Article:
Habitat’s RV Car-A-Vaners land in Berthoud, help make dreams come true
By Katie Harris
On the dashboard of Bill and France Moriarty’s Freightliner sits a letter they received eight years ago.
Though the woman who wrote it was all but a stranger to them, they’ve reread the letter nearly every day; on their way to work, at the end of a long week, or perhaps during a fleeting moment of doubt as to whom their effort helps.
The Moriartys are volunteer project managers for the Habitat for Humanity RV Care-A-Vanners Disaster Response program. Over the past decade they’ve responded to crises across the nation, spending three years in New Orleans after Hurricane Katrina and months at a time in towns devastated by tornadoes.
Like most care-a-vanners, the couple typically spends two weeks on, two weeks off, when on the road. During their downtime they travel and sight-see, then come back and build for a while. They’ve spent the past three weeks in Berthoud, finishing the exteriors of two Habitat homes currently under construction.
Bill retired from the South Florida corporate world of construction in 2002, at the age of 44. His wife France was 39.
“We’d made enough money,” he said. “We had gotten to the point where we said ‘this is enough.’ The Lord had given us so much already and now it was time for us to give back.”
“Bill loves construction and building and now he gets to do it for fun,” said France. “It’s a whole new ball game when you’re doing that.”
The letter came about after an extended stint in Cedar Rapids following the floods of 2008. “We’d been very mission-focused during our time there,” said Bill. “We were busy, pushed for time before the winter season.”
His team met the recipients of the houses they were working on, but only briefly, in passing. It wasn’t until they’d moved on to the next city they received the letter in the mail.
“Dear Friend,” the letter began. “A year ago we lost our home of 14 years to the flood. I was saddened, confused, and unsure of our future.” The letter shared the difficulties and uncertainty the family had faced over the past year.
“Now, a year later, thanks to many volunteers and people associated with Habitat for Humanity, we have the chance to rebuild our lives,” it read. “Today, as we find out which home will be ours, I will cry tears of joy. For today is the start of a new life, a new beginning for our family.”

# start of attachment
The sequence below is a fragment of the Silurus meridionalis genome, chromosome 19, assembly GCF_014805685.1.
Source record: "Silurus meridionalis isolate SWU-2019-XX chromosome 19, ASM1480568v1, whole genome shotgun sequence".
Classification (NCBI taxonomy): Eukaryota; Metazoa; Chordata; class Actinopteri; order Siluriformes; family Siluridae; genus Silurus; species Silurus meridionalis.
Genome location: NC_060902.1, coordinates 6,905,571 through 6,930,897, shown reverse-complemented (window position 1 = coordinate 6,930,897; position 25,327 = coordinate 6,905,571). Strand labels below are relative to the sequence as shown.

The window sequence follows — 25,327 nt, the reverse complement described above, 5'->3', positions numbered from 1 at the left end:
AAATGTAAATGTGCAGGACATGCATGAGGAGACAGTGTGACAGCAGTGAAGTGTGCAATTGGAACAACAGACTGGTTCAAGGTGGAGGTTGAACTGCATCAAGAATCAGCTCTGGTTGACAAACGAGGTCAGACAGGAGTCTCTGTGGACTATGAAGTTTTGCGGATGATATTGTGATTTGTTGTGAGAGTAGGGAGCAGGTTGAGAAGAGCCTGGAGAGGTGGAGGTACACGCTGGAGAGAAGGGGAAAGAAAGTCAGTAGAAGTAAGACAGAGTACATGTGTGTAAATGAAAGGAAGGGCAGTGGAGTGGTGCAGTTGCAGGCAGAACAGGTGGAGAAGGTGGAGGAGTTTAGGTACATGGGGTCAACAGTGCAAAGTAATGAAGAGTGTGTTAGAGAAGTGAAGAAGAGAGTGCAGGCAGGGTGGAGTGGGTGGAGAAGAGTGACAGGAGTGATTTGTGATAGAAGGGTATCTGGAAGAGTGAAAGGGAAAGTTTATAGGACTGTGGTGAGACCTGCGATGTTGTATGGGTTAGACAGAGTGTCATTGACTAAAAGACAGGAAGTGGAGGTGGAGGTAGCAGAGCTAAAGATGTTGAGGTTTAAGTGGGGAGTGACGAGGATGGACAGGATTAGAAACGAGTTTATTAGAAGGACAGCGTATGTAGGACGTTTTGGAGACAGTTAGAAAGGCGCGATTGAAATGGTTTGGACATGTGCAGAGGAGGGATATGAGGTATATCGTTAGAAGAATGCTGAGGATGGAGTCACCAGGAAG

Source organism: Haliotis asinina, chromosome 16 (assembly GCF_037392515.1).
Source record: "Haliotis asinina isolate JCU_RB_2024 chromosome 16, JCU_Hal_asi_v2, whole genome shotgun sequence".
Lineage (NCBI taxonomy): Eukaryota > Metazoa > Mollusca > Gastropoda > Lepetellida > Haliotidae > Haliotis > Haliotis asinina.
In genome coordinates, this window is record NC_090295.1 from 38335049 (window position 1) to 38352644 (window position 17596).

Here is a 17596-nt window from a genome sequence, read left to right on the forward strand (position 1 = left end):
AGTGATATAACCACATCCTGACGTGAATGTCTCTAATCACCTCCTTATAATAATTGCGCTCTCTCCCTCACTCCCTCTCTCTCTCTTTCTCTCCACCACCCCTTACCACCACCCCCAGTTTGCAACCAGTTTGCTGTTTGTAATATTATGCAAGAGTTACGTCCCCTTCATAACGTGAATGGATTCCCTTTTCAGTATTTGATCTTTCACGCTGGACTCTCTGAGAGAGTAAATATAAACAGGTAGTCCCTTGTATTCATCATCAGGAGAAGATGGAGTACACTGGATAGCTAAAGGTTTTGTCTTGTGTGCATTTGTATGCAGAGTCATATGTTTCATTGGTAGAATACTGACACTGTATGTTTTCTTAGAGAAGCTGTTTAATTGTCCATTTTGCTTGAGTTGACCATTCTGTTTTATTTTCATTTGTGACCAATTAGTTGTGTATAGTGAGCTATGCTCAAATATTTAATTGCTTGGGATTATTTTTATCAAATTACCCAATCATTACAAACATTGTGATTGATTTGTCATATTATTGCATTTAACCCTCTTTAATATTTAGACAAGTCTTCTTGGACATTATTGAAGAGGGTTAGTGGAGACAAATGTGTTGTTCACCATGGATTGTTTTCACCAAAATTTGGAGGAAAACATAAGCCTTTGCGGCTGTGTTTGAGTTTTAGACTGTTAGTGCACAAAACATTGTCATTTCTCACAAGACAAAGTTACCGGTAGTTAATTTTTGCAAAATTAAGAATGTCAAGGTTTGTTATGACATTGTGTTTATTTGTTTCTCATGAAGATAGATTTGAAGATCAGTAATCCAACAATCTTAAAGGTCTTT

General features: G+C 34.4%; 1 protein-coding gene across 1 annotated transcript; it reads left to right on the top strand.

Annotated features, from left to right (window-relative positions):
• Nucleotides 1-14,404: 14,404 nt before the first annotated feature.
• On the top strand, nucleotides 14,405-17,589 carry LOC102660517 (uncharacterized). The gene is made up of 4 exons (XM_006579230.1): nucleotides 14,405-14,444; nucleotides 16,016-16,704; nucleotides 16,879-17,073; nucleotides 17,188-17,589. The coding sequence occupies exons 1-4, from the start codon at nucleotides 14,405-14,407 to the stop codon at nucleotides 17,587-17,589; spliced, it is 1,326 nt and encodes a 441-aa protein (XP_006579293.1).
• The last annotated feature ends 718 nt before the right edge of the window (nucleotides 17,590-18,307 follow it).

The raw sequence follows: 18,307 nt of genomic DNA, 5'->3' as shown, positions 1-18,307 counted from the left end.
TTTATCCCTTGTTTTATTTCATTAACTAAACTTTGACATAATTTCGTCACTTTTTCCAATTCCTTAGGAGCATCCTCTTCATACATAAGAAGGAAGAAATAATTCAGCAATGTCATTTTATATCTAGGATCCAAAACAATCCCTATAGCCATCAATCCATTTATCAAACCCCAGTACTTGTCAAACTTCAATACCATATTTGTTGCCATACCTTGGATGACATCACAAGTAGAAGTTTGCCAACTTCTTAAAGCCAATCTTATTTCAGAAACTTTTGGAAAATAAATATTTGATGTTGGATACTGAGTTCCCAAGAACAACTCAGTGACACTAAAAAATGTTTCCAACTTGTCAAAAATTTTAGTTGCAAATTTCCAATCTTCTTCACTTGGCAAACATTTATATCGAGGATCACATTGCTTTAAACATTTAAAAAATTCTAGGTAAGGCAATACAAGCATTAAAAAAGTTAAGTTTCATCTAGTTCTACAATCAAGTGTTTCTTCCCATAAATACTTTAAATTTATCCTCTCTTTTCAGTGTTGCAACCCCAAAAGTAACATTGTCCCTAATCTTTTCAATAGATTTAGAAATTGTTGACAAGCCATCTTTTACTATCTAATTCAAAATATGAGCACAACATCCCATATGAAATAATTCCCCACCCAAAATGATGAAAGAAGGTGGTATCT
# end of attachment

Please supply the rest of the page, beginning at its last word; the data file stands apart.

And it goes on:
France said the letter has served as a devotion of sorts, a reminder of why they’re here.
“We do this stuff and we don’t realize how much we impact people’s lives,” she said. “Every once in a while we get something from a homeowner that reminds us.”
Rick Huls was part of the care-a-vanner team that worked on the Berthoud homes in the second week of their stay. He and his wife Paula live in their RV full time, touring the country.
“This week we’re Coloradoans,” he said. “Next week we’re headed to Arizona, so we’ll be Arizonians. We follow the sun.”
Huls said, like the Moriartys, he and his wife love giving back. Through Facebook they’ve kept in touch with a handful of families they built homes for over the seven years they’ve been volunteering, and had the opportunity to see the kids growing up.
“The most rewarding part is when we get to attend a dedication,” he said. “Seeing the kids’ expressions when they get to move into the home makes it all worth it.”
Another care-a-vanner couple, Larry and Ty Jones, stopped in Berthoud to pitch in on their way from the Kenai Peninsula in Alaska on their way back home to Illinois.
“We lived out in this area after the flood in 2013; working in Loveland, Lyons and Longmont,” said Larry. “We couldn’t pass up an opportunity to swing back by on our way home and help out.”
Bill said he and his wife chose the Habitat cause to give back to because of their own pasts.
“We both come from dysfunctional homes,” he said. “The care-a-vanner program is about fellowship, traveling, seeing the country, but most of all it’s about helping someone who can use our help without asking for anything in return.”
Whether it was Bill sawing boards and hammering up siding, or France running logistics, organizing and categorizing tools and material, it was rare to visit the Habitat job sites on North Fourth Street the past few weeks without catching sight of the two hard at work. With the tasks at hand completed ahead of schedule, and a few extras buttoned up as well, the couple and their crew are headed off to the next project in need of volunteers.
“After so many years of doing this, the houses all seem to blend together,” said Bill. “It’s the people you meet along the way, the families that make it meaningful.”
“The truth is, we go around planting little seeds but rarely ever get to see the harvest at the end,” said France. “That’s why we keep the letter, to remind us that there are real people out there whom we’re doing this for.”
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